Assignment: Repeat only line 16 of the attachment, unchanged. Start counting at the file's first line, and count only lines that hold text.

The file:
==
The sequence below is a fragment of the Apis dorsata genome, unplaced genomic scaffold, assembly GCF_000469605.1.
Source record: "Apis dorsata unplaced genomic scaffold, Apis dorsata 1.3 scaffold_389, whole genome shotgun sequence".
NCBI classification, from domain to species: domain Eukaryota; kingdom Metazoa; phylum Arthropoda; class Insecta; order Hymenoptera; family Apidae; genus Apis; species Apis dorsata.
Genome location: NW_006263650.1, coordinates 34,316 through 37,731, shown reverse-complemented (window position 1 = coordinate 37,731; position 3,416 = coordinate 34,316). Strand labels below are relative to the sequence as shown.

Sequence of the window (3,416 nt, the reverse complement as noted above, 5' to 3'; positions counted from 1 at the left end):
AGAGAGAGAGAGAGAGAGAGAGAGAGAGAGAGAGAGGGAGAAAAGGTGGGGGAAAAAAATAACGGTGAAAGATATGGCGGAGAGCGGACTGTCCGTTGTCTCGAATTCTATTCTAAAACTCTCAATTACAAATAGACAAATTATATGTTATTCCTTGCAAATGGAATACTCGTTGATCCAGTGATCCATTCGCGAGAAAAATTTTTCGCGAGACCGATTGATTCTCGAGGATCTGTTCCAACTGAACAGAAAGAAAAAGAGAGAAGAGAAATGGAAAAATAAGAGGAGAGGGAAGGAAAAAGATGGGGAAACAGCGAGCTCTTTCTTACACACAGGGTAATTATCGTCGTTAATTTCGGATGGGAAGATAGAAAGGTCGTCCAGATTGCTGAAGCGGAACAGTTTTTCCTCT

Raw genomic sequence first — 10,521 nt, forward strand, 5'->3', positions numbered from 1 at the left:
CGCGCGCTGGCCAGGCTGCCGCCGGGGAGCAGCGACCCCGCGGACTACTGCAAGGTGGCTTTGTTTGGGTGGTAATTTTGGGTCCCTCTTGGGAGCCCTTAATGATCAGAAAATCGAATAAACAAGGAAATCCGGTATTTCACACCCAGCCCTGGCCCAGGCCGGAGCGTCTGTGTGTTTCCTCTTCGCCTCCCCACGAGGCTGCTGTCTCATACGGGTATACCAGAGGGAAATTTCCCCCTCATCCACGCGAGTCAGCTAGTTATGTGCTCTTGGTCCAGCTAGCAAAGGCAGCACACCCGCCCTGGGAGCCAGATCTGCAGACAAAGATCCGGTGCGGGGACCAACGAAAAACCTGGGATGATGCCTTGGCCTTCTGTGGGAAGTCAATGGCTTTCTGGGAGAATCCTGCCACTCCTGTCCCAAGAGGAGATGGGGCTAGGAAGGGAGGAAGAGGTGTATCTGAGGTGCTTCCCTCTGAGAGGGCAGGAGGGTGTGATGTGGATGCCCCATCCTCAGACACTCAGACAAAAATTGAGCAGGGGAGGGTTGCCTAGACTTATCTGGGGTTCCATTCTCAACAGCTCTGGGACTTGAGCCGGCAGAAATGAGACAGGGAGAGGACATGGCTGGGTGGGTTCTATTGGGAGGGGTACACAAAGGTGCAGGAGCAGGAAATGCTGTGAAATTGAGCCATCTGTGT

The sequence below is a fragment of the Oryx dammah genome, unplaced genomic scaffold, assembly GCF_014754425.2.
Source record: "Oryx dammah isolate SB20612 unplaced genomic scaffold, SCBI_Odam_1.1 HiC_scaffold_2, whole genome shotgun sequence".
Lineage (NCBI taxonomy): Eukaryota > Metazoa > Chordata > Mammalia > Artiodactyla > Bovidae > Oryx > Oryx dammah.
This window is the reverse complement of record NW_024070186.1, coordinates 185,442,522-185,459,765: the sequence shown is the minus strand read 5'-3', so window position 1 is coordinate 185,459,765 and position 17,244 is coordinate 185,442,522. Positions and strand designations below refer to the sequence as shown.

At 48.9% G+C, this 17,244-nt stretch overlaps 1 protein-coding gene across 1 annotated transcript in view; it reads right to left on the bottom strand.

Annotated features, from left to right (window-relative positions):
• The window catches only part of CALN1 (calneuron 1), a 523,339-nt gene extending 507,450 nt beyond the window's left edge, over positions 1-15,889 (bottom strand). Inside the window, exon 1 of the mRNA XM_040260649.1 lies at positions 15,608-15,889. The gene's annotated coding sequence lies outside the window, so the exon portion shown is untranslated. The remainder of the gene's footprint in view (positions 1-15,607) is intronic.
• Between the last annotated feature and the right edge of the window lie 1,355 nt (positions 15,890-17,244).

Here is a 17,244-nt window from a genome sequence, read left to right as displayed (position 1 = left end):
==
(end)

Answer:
• Between the last annotated feature and the right edge of the window lie 1,355 nt (positions 15,890-17,244).